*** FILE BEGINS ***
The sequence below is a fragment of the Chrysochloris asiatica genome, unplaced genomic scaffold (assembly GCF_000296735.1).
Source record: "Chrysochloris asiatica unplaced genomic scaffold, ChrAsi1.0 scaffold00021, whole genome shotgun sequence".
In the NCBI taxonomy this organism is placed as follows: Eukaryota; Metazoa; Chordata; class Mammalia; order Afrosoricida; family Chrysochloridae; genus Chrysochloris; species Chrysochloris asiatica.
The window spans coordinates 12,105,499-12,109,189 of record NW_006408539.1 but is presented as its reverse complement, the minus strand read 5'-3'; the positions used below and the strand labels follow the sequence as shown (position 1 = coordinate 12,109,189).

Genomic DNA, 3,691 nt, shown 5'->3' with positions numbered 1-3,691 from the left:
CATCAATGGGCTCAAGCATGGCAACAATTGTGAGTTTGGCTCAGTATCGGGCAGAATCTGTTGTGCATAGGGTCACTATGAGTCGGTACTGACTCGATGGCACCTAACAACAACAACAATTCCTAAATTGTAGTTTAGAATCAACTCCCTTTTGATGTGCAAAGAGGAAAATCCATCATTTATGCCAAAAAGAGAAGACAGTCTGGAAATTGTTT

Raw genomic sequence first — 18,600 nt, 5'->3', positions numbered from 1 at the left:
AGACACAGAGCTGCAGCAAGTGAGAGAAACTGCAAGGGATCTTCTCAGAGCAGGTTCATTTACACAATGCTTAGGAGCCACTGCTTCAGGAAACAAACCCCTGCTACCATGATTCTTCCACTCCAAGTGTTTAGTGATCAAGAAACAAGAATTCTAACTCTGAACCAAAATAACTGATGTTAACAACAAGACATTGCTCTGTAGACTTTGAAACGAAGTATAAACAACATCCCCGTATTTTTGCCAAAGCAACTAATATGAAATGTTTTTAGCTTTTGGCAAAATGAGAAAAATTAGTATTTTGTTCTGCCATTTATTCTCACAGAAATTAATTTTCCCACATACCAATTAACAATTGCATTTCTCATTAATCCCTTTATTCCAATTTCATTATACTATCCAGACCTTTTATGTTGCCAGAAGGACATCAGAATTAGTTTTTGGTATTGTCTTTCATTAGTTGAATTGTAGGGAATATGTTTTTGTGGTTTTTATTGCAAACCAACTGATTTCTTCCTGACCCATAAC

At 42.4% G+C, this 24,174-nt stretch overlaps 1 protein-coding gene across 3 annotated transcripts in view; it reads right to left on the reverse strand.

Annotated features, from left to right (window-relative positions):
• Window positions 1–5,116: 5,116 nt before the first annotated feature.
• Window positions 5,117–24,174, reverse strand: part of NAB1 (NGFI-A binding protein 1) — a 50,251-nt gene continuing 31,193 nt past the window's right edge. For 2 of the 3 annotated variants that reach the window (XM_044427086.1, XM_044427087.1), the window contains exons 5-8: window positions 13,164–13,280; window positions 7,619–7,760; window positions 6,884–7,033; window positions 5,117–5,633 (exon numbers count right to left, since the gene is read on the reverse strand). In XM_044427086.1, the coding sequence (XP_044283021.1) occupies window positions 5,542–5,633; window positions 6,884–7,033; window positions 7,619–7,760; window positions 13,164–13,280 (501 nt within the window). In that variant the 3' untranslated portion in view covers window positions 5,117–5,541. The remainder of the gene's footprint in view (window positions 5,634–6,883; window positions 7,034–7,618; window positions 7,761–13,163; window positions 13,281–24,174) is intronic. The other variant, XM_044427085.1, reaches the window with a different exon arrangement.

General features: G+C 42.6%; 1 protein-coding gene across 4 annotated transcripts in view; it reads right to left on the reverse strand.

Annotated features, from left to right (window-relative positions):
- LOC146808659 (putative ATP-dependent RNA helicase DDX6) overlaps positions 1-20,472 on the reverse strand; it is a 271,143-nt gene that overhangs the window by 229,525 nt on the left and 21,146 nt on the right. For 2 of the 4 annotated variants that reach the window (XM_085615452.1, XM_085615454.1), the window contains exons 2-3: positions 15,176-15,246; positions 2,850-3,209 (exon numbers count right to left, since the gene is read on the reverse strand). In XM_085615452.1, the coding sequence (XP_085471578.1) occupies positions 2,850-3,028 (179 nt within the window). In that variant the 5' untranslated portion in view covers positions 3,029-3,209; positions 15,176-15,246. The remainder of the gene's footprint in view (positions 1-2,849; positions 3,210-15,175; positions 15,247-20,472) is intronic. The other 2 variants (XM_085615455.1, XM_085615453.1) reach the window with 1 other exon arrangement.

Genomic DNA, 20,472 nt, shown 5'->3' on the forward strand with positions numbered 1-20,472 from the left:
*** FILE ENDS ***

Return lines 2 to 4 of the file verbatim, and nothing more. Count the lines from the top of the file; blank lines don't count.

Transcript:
Source record: "Chrysochloris asiatica unplaced genomic scaffold, ChrAsi1.0 scaffold00021, whole genome shotgun sequence".
In the NCBI taxonomy this organism is placed as follows: Eukaryota; Metazoa; Chordata; class Mammalia; order Afrosoricida; family Chrysochloridae; genus Chrysochloris; species Chrysochloris asiatica.
The window spans coordinates 12,105,499-12,109,189 of record NW_006408539.1 but is presented as its reverse complement, the minus strand read 5'-3'; the positions used below and the strand labels follow the sequence as shown (position 1 = coordinate 12,109,189).